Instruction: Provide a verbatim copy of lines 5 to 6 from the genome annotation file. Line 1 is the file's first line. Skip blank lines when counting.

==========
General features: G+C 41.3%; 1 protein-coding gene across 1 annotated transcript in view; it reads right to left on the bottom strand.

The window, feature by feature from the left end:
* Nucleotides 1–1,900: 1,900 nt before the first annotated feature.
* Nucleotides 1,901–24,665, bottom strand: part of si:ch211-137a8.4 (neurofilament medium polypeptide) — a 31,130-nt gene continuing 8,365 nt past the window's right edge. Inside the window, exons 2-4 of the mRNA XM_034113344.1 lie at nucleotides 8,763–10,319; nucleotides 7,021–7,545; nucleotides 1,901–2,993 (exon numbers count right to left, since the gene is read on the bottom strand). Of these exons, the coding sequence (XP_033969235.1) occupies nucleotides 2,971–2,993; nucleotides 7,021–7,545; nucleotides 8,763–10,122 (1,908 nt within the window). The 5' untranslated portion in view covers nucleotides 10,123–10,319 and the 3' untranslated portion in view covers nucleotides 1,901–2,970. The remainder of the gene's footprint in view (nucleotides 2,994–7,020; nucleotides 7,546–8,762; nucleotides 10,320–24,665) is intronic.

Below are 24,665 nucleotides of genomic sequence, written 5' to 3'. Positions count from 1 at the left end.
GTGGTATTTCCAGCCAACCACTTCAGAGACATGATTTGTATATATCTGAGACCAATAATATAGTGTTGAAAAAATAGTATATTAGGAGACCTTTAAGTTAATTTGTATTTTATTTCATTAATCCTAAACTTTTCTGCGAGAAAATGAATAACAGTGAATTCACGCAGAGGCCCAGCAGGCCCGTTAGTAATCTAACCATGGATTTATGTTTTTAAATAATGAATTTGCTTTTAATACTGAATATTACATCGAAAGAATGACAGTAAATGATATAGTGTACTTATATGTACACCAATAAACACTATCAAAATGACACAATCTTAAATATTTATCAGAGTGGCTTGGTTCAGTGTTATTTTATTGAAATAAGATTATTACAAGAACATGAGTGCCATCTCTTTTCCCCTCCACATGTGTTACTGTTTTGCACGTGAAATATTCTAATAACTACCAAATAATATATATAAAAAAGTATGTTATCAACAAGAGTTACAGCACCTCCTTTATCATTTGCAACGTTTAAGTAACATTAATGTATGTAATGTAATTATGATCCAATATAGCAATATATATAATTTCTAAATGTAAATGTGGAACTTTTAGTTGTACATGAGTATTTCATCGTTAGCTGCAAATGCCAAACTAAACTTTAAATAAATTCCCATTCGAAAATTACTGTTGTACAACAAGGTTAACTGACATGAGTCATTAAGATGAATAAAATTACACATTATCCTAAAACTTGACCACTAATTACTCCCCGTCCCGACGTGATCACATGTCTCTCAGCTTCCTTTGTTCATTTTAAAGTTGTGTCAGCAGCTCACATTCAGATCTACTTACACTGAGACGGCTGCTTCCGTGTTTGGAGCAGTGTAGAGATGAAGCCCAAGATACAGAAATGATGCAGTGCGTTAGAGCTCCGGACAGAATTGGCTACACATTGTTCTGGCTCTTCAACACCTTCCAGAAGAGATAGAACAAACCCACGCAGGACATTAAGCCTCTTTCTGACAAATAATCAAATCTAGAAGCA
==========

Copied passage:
Below are 24,665 nucleotides of genomic sequence, written 5' to 3'. Positions count from 1 at the left end.
GTGGTATTTCCAGCCAACCACTTCAGAGACATGATTTGTATATATCTGAGACCAATAATATAGTGTTGAAAAAATAGTATATTAGGAGACCTTTAAGTTAATTTGTATTTTATTTCATTAATCCTAAACTTTTCTGCGAGAAAATGAATAACAGTGAATTCACGCAGAGGCCCAGCAGGCCCGTTAGTAATCTAACCATGGATTTATGTTTTTAAATAATGAATTTGCTTTTAATACTGAATATTACATCGAAAGAATGACAGTAAATGATATAGTGTACTTATATGTACACCAATAAACACTATCAAAATGACACAATCTTAAATATTTATCAGAGTGGCTTGGTTCAGTGTTATTTTATTGAAATAAGATTATTACAAGAACATGAGTGCCATCTCTTTTCCCCTCCACATGTGTTACTGTTTTGCACGTGAAATATTCTAATAACTACCAAATAATATATATAAAAAAGTATGTTATCAACAAGAGTTACAGCACCTCCTTTATCATTTGCAACGTTTAAGTAACATTAATGTATGTAATGTAATTATGATCCAATATAGCAATATATATAATTTCTAAATGTAAATGTGGAACTTTTAGTTGTACATGAGTATTTCATCGTTAGCTGCAAATGCCAAACTAAACTTTAAATAAATTCCCATTCGAAAATTACTGTTGTACAACAAGGTTAACTGACATGAGTCATTAAGATGAATAAAATTACACATTATCCTAAAACTTGACCACTAATTACTCCCCGTCCCGACGTGATCACATGTCTCTCAGCTTCCTTTGTTCATTTTAAAGTTGTGTCAGCAGCTCACATTCAGATCTACTTACACTGAGACGGCTGCTTCCGTGTTTGGAGCAGTGTAGAGATGAAGCCCAAGATACAGAAATGATGCAGTGCGTTAGAGCTCCGGACAGAATTGGCTACACATTGTTCTGGCTCTTCAACACCTTCCAGAAGAGATAGAACAAACCCACGCAGGACATTAAGCCTCTTTCTGACAAATAATCAAATCTAGAAGCA